This article is presented by NuLeaf Naturals, a leading provider of premium CBD products since 2014.
It’s a big time for cannabidiol, the cannabis component more commonly known as CBD. CBD-rich products like oils, as well as infused goods like CBD edibles, comprise a booming industry. And following the passage of the Farm Bill earlier this year, it’s become easier than ever to cultivate and source domestically produced CBD-rich hemp cannabis, meaning that accessing CBD extracts could soon get even easier for consumers across North America.
While interest in CBD has never been higher, research into this cannabis compound is lagging behind enthusiasm about it. Historically, the classification of cannabis as a controlled substance has made research about the plant and its components difficult to conduct. As a result, rigorous scientific studies of cannabinoid molecules like CBD have been few and far between.
That’s starting to change, with increased access and weakening stigma around CBD making it possible for researchers to pose and answer questions about this molecule and the impact it could have on human health and wellness. As basic research around cannabidiol steams ahead, here are some of the big questions scientists will be looking for answers to.
The science of CBD dosing is poorly understood so far. (Courtesy of NuLeaf Naturals)
What’s the Right Dose of CBD?
Details on appropriate dosing are front and center on any over the counter medicine, where you’ll find advice on the appropriate size of a dose, whether its measured in drops, pills, sprays or something else entirely. That’s because the size of a dose can make a lot of difference in the effects of a compound.
One of the unpleasant facts about being in the early stages of CBD research is that there’s not much data on what doses of CBD are appropriate for what conditions. While studies suggest that CBD could hold some promise for a wide variety of uses from battling anxiety to aiding sleep, there’s little guidance available on how much CBD makes a good dose, and how effective doses might differ across conditions or individuals.
While many consumers report experiencing beneficial effects from CBD, the lack of reliable dosing information means that finding the right dose is still a matter of trial and error. If CBD is to continue earning the trust of customers and inspire the interest of new adopters, the industry will need to provide consumers with reliable guidelines on the amount of CBD that’s right for the result they’re seeking.
What Difference Does CBD Delivery Make?
There are many ways to consume CBD, from vaping CBD concentrates or taking an oil under your tongue to eating an infused treat or applying a topical salve, to name just a few. But there’s no reason to think that all these options will have equal efficacy for every condition.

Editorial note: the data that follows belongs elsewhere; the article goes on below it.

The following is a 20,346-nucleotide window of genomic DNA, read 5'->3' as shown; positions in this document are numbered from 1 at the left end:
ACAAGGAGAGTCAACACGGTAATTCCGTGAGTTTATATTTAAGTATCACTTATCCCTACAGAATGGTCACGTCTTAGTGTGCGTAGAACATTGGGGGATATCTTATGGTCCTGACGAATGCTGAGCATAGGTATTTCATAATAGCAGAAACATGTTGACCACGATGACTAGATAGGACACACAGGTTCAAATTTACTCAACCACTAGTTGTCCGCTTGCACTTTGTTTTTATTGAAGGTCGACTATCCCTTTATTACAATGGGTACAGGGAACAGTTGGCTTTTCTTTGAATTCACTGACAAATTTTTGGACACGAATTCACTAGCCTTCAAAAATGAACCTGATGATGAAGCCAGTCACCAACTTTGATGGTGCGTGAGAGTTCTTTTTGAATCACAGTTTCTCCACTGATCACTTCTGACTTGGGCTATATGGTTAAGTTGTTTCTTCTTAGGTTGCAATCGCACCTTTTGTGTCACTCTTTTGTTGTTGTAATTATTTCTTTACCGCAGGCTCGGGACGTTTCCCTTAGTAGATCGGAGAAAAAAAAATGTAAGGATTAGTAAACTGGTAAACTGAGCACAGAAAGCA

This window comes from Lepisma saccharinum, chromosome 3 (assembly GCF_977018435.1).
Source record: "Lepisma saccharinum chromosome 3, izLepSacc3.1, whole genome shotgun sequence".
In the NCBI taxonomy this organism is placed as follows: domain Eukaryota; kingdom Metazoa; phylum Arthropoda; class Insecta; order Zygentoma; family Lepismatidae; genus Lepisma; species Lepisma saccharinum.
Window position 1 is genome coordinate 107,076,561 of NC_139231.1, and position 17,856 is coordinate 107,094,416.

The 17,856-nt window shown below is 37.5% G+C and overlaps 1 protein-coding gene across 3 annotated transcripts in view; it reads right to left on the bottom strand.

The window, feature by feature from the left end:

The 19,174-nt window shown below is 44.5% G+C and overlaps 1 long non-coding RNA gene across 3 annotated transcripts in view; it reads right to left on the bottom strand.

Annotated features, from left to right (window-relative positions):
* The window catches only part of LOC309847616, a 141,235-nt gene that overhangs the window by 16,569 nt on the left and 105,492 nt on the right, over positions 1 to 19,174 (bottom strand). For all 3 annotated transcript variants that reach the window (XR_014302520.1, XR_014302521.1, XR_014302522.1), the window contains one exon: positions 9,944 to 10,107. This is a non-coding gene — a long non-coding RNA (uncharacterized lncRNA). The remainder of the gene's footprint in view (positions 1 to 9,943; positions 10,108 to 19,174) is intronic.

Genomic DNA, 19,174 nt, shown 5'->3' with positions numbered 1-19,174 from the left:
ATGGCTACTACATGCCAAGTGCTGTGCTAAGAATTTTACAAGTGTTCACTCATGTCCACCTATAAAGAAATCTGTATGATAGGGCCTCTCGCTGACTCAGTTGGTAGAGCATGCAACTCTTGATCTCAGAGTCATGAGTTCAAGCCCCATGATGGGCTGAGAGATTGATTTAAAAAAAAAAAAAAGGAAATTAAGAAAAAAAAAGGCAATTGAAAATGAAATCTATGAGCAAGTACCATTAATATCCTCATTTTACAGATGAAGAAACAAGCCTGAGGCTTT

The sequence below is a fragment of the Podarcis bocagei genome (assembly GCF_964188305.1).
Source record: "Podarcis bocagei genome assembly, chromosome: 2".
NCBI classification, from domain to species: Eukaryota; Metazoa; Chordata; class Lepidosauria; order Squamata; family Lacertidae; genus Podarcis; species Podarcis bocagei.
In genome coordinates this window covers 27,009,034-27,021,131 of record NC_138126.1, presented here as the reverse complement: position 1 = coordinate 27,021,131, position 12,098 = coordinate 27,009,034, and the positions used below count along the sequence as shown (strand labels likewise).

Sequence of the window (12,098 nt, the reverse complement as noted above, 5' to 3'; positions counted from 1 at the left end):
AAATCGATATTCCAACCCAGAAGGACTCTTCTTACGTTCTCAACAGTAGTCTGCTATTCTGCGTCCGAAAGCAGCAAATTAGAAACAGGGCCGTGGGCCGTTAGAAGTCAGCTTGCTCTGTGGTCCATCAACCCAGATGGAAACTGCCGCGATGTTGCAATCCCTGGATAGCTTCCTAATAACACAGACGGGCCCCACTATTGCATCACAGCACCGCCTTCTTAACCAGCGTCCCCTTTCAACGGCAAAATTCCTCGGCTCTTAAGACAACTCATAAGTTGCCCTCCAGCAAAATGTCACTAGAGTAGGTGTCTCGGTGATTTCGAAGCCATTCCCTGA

That’s because it’s not just dosing that effects how a substance interacts with the body—it’s also how that substance is introduced. For evidence of this, look no further than how two aspirin will affect a headache when you swallow them with a glass of water, and when you just rub the pills on your forehead.
Just as research is needed to unravel the facts behind what effective doses of CBD look like for different purposes, there’s also a need to understand how delivery methods impact that effect of CBD. By conducting further study into this question, which is currently in short supply, researchers can shed light on what kinds of CBD products might hold the most promise for consumers based on their specific needs.
Oils and tinctures are among the most common ways to consume CBD. (Courtesy of NuLeaf Naturals)
How Does CBD interact with Other Cannabis Compounds?
CBD is just one of dozens of cannabinoids produced by cannabis plants. That includes famous relatives like THC, and rarer, little-understood cannabinoids like CBG. These cannabinoids, in turn, are found in cannabis alongside compounds like terpenes, which have been found to affect and modulate the character of cannabis.
Taken together, the impact of these compounds working in concert is known as the entourage effect, which describes how cannabis compounds adjust and modulate one another’s effects. While early findings suggest that the presence of CBD can temper the psychoactive impact of THC, there are still a lot of other facts left to find about how CBD interacts with other cannabinoids.
This area of CBD research is further complicated by the fact that much of the current study around CBD only looks at CBD in isolation—not in relation to its many other cannabinoid counterparts. Meanwhile, CBD products that work to preserve the context of CBD, presenting it alongside other cannabinoids as it is found in nature, are becoming increasingly popular among consumers. Without a thorough understanding of how those other molecules can impact the action of CBD, though, it’s effects may be less predictable than they look on paper.
Cannabis scientists have their work cut out for them as they try to untangle the effects of CBD on its own from the interactions it has in concert with other cannabis compounds. But with more research into these substances being conducted than ever before, the future of cannabis research is looking bright, even if many definitive answers aren’t on the horizon quite yet.